Date: Sunday, March 14, 2021
Media plays a vital role in shaping perceptions of violence against women and girls and its impact. As part of the HAYA Joint Programme, journalists and media professionals are receiving training on ethical and non-discriminatory reporting on gender justice and violence against women.
Violence against women and girls is a grave human rights violation with one in three women worldwide experiencing physical and sexual violence. In the West Bank and the Gaza Strip, 29 per cent of women have been subjected to violence by their husbands, and 44 per cent of girls have experienced physical violence, according to a survey by the Palestinian Central Bureau of Statistics.
In the era of social media, such violence has branched out into new arenas, to include online bullying and harassment. New forms of violence require new language and new approaches to tackle them effectively. Journalists and media professionals play a critical role not only in raising awareness about violence against women but also challenging the negative traditions, attitudes, and stereotypes that perpetuate it.
Funded by the Government of Canada and jointly implemented by UN Women, UNFPA, UN-Habitat, and UNODC, the HAYA Joint Programme seeks to support national stakeholders to eliminate violence against women and girls in the West Bank and Gaza Strip. Through the HAYA Joint Programme, the United Nations Office on Drugs and Crime (UNODC) is working with media professionals in the West Bank and Gaza Strip to ensure media reporting on violence against women is respectful of survivors’ fundamental human rights, conducted in a non-discriminatory manner, and highlighting survivors’ stories as advocates for positive change. UN Women is also working with media university students to raise their awareness on gender-based violence and how to produce gender-sensitive materials and reports in the West Bank and the Gaza Strip.
Journalist and lecturer Said Abu Muallah, from the West Bank city of Jenin, states that there is often a culture of concealment, a complex familial community, and religious interpretations in Palestinian media coverage that can perpetuate “so-called” traditional discourse which justifies violence against women. This is coupled with ambiguity among some journalists around women’s rights and domestic violence.
Journalist Hedaya Shamun, Chair of the Board of Directors of the Community Media Center at Berzeit University, agrees and stresses that more cultural and gender-sensitive dialogue is needed in the coverage of these stories. “The most prominent challenges are the return to traditional thinking of many social groups. There is also a frightening complicity through collective silence for those who are killed or subjected to violence.”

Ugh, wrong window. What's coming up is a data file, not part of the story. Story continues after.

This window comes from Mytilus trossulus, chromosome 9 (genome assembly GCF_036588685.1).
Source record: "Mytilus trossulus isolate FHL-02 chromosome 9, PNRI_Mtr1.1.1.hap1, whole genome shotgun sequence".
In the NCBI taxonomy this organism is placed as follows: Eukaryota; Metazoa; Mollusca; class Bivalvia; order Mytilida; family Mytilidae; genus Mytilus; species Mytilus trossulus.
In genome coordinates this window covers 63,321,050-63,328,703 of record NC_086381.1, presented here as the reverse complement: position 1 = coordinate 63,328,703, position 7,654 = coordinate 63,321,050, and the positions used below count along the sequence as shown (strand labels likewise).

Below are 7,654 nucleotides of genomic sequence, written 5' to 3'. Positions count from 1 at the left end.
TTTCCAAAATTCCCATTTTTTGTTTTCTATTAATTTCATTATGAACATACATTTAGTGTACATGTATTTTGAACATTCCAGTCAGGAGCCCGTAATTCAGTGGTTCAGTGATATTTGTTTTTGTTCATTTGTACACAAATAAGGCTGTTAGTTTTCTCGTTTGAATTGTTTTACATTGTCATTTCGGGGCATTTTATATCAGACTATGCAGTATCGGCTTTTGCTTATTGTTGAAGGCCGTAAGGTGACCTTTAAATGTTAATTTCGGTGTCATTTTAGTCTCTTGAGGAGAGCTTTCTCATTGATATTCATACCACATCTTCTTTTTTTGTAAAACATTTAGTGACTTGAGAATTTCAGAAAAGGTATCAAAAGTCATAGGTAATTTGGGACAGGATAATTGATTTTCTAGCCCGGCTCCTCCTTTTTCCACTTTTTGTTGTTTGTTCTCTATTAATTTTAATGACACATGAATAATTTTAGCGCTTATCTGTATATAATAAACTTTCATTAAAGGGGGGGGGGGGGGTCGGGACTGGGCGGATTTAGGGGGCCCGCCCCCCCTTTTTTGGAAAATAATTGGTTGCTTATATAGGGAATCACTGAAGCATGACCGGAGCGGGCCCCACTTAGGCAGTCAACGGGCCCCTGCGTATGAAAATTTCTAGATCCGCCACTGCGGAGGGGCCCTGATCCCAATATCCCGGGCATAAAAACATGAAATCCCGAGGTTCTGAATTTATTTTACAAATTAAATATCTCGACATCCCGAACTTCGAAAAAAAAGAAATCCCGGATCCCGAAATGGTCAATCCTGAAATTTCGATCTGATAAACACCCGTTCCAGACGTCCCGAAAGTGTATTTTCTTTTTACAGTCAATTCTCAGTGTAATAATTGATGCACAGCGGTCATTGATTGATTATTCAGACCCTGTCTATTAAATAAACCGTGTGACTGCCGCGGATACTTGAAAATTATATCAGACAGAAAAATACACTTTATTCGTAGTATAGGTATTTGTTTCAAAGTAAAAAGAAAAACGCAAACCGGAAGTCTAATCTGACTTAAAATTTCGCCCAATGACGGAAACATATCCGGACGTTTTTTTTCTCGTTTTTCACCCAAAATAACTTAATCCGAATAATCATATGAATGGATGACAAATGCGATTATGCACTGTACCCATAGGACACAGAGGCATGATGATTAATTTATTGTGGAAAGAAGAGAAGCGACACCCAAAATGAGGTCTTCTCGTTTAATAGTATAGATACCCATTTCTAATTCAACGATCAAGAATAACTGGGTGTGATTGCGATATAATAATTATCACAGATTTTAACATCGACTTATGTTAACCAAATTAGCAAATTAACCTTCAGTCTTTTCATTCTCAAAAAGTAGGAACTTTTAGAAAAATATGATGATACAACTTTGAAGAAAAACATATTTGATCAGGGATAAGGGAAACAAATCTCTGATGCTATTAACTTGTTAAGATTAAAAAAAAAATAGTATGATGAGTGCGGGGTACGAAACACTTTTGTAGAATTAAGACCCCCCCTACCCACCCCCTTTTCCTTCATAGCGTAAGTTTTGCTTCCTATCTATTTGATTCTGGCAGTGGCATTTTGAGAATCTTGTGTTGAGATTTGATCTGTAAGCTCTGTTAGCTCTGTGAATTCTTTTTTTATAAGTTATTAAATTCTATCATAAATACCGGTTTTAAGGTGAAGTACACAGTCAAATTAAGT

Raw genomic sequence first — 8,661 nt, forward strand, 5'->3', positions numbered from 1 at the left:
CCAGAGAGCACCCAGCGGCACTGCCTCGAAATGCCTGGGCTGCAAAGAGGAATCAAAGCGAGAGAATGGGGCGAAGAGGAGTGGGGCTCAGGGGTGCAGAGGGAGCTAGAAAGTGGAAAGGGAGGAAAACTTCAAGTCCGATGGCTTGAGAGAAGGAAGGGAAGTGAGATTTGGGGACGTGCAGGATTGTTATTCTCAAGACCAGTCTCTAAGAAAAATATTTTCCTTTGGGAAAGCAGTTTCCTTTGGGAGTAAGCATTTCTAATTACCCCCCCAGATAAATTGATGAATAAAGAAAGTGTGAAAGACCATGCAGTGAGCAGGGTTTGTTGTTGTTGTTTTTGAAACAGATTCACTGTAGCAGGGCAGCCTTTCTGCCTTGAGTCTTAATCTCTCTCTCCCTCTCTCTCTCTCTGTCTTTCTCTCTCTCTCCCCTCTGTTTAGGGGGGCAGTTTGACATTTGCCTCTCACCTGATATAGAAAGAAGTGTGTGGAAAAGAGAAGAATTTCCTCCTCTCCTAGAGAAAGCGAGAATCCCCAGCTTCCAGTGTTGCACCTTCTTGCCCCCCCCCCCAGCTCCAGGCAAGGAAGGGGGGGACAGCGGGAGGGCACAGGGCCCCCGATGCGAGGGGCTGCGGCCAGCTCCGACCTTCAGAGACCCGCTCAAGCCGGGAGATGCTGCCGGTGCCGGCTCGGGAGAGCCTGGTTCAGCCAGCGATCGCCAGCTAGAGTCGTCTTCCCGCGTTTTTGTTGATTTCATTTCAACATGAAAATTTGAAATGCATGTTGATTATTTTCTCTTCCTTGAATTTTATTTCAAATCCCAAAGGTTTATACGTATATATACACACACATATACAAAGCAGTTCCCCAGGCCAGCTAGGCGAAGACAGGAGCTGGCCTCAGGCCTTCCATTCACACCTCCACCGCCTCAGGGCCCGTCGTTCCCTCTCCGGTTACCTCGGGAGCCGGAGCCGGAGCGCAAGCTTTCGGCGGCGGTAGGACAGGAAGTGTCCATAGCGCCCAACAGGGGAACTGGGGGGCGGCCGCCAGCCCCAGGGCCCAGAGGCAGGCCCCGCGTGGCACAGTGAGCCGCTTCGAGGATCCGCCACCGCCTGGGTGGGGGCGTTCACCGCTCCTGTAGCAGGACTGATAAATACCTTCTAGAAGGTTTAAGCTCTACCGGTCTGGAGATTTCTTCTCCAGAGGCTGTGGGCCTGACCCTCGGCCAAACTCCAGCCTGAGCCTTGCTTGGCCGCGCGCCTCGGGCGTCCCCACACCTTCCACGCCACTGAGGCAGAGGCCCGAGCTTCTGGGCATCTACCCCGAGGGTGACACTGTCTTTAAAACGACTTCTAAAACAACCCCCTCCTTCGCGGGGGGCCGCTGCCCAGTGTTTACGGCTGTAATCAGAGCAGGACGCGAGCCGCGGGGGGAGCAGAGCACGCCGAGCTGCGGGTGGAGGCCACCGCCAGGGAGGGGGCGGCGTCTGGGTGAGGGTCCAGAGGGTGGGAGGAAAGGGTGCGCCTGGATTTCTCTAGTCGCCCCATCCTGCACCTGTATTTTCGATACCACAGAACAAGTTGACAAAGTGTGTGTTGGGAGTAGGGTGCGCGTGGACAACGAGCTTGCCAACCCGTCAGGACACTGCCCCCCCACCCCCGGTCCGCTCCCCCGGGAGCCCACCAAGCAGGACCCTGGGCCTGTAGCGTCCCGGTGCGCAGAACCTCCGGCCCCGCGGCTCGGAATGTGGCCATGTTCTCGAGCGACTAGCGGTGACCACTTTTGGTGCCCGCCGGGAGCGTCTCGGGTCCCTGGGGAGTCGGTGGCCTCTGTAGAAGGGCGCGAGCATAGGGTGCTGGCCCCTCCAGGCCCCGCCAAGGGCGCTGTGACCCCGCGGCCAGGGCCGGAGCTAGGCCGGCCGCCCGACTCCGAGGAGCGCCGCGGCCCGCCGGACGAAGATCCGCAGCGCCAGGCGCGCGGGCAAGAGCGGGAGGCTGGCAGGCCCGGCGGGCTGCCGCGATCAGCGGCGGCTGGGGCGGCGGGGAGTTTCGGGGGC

Mr. Muallah stressed that these individual stories are indicative of a general situation in society, one in which media shares the responsibility to reflect. “Media should be a platform to present women’s issues and defend their rights.”
Since 2019, UNODC in partnership with the Media Development Center at the Bir Zeit University and the Ministry of Women’s Affairs Media Network, have trained 167 media professionals and journalists from 17 media outlets on the importance of ethical and non-discriminatory reporting on gender justice and ending violence against women. These trainings have also increased knowledge on the public services available to prevent and respond to violence against women when reporting on cases of violence and advocated for better services for victims and survivors of violence.
Presenting at the training, Mr. Muallah referred to the ethics and standards needed when reporting on violence against women and girls and the media’s responsibility in making their voices heard. “The media should adopt a courageous attitude towards violence against women. I think the impact of this training will be greater awareness and hopefully after that, a greater change in society. Media is an essential part of this change.”
Strengthening the role of media professionals in responding and reporting on violence against women enables the voices and messages of survivors to be heard. Efforts such as these are another step forward towards real change and closer to achieving the Sustainable Development Goal (SDG) 5 of the 2030 Sustainable Development Agenda, to “Achieve gender equality and empower all women and girls”. For more information: To learn more, please see the Gender Based Violence Service Directory and read about the HAYA Joint Programme here.
Funded by the Government of Canada and jointly implemented by UN Women, UNFPA, UN-Habitat, and UNODC, the HAYA Joint Programme seeks to end violence against women and girls through various outreach and awareness-raising activities, to increase access to necessary services for survivors of violence, as well as to strengthen the institutional capacity of government officials to develop and implement legal and policy frameworks promoting and protecting women’s and girls’ rights to live free from violence.